Can sentiment analysis improve merchandising calls?
Through a special arrangement, what follows is a summary of an article from Retail Paradox, RSR Research’s weekly analysis on emerging issues facing retailers, presented here for discussion.
Marketers have long used sentiment analysis to target offers in the digital domain, but a new generation of demand forecasting capabilities is extending its use into merchandise planning.
Sentiment analysis examines “non-transactional” data that consumers leave along their digital paths-to-purchase that can offer an early indicator of demand. A simple example is the number of positive mentions on social or e-mail streams about a new offering. Online clicks, geo-location info and other digital data can also offer clues as to whether underlying sentiment is positive, negative or neutral.
Our latest supply chain benchmark report finds retailers clearly interested in modernizing their forecasting engines to take in new data (i.e., weather, trade area, competitive pricing), but standing out on their list of “wants” was sentiment.
The findings show apparel and brand managers, who are probably both more experienced and adept at using sentiment analysis in marketing, are only slightly more interested in using that data for forecasting than grocers, drug store, and convenience stores (FMCG) – and most of those that are interested in using it already are. This no doubt is the result of both those retailers’ design-focused merchandise planning processes and long supply chains; once a product is committed to, it’s much harder to turn back than it might be in faster-moving verticals.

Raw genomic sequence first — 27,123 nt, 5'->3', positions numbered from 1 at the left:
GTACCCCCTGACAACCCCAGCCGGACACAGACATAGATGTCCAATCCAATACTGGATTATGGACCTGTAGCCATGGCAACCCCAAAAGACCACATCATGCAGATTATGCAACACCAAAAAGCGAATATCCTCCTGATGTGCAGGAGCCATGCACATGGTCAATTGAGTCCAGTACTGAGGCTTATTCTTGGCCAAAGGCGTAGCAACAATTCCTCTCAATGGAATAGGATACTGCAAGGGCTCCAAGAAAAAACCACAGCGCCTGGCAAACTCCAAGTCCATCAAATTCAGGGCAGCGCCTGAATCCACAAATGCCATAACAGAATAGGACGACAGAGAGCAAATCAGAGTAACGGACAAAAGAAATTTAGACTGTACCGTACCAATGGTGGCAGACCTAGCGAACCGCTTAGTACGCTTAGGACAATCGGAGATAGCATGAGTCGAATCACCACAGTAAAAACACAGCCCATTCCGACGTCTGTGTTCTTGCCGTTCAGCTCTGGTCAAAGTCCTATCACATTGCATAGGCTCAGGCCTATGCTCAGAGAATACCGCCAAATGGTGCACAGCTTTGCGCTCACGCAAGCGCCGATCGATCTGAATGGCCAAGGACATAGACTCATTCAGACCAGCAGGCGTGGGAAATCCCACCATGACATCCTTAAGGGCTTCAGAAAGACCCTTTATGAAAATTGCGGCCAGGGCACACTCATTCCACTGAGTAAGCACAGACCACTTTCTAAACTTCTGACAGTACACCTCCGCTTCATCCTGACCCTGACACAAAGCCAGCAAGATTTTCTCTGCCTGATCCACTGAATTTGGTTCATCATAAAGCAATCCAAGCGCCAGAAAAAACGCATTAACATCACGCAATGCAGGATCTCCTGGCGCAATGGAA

The “sweet spot” in sentiment analysis for forecasting is with general merchandisers. Those retailers feature a lot of seasonally sensitive and popular items. But, unlike fashion and specialty merchants, they are fast-replenishment retailers and can react relatively quickly to sudden shifts in demand (for example, if an item featured in a popular movie hit). And since they tend to be high-volume retailers, a mistake can be very costly, while successfully predicting as shift in demand is very rewarding.
The news is good for solutions providers: the desire is there, and there’s plenty of upside before the “implemented/satisfied” group is as big as the “very valuable” group of retailers.
- The Rising Importance Of Sentiment Analysis For Demand Forecasting – RSR Research
- Supply Chain Management 2018: In Service Of The Customer – RSR Research
DISCUSSION QUESTIONS: Where do you see the opportunity and limits in using sentiment analysis to help gauge demand for future product assortments? Do you see it providing just as much benefit to merchants as marketers?